> Yet the Java community seems less > willing to accept breaking changes in the name of cleanup > than the Python community. I'm not sure why that is.
Maybe because there wasn't much pressure on Python yet while Java people also care a lot about binary compatibility which is a non-issue to Pythonistas mostly due to the open source character of the Python project.
> I really do care about backwards compatibility. Although > I'd rather not look at the extra cruft that builds up over > time, in general I'd rather not pay for the time it takes > to get my old code to work with the new release.
If there would always be gateways for code migrations via translators that can be plugged into import hooks more aggressive language refactorings would indeed be possible. But this would alter the character of the language because one would simply couple a piece of code with a language version and would do a language oriented refactoring only if one needs new features that were introduced in a later incompatible release. It would be a somehow strange practice just like changing 18-th century english texts preserving their ambiance and prevent anachronisms.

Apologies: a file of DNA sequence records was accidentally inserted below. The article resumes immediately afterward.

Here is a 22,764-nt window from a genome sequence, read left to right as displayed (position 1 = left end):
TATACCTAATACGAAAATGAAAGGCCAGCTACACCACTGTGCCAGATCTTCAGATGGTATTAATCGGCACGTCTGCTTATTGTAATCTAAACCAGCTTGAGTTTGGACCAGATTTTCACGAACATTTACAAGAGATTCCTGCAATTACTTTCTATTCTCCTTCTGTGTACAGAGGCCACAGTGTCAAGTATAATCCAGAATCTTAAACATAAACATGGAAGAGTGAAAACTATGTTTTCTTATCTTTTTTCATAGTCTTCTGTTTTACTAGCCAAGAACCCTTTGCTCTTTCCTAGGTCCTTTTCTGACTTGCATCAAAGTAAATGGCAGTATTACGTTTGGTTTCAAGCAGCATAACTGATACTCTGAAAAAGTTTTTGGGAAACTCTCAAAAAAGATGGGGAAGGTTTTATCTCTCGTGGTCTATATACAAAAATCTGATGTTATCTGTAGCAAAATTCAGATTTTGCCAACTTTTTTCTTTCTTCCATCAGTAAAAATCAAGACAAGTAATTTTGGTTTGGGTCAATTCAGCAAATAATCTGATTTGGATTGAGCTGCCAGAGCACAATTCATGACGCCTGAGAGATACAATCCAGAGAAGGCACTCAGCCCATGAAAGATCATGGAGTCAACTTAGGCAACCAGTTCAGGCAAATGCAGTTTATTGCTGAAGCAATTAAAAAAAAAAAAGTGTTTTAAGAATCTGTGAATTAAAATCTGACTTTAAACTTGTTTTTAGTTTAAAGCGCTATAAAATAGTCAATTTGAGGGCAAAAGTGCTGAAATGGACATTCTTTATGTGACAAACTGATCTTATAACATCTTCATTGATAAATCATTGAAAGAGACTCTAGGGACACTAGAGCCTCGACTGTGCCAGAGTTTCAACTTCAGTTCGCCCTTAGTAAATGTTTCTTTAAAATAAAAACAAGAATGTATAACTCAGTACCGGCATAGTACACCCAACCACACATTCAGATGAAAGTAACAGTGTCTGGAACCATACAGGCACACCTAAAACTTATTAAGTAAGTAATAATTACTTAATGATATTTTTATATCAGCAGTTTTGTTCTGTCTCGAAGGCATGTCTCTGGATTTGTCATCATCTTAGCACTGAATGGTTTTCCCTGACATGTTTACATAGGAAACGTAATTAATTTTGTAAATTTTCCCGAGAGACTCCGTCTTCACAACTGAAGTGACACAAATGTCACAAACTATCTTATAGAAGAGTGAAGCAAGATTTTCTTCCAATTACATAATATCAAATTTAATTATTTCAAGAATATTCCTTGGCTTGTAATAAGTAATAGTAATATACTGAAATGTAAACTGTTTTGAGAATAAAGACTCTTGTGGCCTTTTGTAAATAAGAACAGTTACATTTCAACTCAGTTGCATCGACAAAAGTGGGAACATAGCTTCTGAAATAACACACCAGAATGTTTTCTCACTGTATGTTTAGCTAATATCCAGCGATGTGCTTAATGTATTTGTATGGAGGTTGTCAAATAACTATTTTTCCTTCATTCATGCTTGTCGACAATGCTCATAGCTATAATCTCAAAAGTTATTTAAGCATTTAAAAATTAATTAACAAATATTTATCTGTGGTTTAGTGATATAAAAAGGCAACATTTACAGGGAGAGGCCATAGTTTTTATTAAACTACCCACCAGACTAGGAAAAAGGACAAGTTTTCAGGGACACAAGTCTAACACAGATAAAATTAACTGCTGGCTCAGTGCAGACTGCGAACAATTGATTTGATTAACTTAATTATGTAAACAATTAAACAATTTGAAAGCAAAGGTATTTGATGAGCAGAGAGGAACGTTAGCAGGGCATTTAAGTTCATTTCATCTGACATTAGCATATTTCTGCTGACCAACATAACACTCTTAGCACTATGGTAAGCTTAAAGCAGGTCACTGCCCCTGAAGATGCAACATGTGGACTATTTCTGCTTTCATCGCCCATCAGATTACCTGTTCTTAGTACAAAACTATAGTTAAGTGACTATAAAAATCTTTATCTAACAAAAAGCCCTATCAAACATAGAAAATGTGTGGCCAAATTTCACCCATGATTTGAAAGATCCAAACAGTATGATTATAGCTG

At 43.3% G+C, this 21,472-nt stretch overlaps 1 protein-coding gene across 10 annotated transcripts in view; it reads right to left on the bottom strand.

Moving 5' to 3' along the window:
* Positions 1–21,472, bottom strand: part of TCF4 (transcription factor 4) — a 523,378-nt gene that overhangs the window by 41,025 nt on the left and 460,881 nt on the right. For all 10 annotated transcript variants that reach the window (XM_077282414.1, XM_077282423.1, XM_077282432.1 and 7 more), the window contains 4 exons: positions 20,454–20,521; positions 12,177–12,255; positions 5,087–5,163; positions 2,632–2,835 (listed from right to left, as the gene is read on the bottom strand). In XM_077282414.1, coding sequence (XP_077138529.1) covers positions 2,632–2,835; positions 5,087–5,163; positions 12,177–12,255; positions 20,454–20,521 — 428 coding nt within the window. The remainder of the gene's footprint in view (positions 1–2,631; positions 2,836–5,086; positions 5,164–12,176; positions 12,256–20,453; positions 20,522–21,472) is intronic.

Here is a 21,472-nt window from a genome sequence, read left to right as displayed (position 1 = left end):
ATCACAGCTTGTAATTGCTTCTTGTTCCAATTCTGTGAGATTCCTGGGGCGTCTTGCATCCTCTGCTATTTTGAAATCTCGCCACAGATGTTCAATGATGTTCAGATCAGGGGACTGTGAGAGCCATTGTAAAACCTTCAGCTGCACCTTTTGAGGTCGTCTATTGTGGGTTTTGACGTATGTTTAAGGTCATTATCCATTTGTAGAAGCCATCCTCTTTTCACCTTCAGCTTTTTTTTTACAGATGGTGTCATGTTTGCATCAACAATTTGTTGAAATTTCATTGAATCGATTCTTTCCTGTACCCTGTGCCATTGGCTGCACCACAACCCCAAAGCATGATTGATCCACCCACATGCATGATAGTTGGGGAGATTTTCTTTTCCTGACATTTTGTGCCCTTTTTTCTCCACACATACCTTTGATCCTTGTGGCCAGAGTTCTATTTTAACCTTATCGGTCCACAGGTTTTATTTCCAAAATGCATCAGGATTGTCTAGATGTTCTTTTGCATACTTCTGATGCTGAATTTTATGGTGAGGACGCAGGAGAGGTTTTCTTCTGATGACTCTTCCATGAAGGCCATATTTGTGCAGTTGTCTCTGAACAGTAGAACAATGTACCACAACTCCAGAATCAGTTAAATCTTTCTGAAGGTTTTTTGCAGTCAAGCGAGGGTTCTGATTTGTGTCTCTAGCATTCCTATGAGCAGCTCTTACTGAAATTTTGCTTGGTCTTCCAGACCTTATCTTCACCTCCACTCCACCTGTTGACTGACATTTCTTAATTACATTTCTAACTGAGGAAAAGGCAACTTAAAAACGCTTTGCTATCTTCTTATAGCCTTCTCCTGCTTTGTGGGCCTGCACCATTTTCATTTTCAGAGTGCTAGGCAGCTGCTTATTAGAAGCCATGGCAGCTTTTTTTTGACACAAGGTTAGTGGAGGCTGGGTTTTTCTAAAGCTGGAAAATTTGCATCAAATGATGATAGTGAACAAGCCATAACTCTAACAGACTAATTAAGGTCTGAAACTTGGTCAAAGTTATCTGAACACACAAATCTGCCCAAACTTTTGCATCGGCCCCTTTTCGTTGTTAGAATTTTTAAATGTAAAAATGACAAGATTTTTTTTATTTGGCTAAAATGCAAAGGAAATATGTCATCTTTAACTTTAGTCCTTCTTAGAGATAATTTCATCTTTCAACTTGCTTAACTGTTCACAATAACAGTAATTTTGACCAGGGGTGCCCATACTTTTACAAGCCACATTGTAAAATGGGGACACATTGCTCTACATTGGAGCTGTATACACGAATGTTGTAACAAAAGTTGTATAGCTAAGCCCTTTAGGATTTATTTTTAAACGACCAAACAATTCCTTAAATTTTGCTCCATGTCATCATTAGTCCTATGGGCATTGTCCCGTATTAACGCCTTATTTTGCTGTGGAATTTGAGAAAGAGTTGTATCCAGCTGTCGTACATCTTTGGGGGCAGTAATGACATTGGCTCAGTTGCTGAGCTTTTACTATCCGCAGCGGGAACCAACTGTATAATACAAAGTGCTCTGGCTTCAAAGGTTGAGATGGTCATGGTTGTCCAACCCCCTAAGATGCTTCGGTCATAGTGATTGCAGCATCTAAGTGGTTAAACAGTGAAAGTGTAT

I've held the opinion for years that there should be a fixed roadmap for removing deprecated functionality.
Keep it in for one, release after it's deprecated, then remove it. Maybe keep the method call one release further but have it throw a RuntimeException when accessed. A special DeprecationException should be created for that.
That gives application and library developers on average (given the JDK release cycle) 18 months to release an updated version of their application or library.
And end users can if they so desire always keep several JREs installed side by side, every production build from 1.1 upwards is still available from Sun and if a piece of software is released on CD it usually comes complete with a compatible JRE anyway.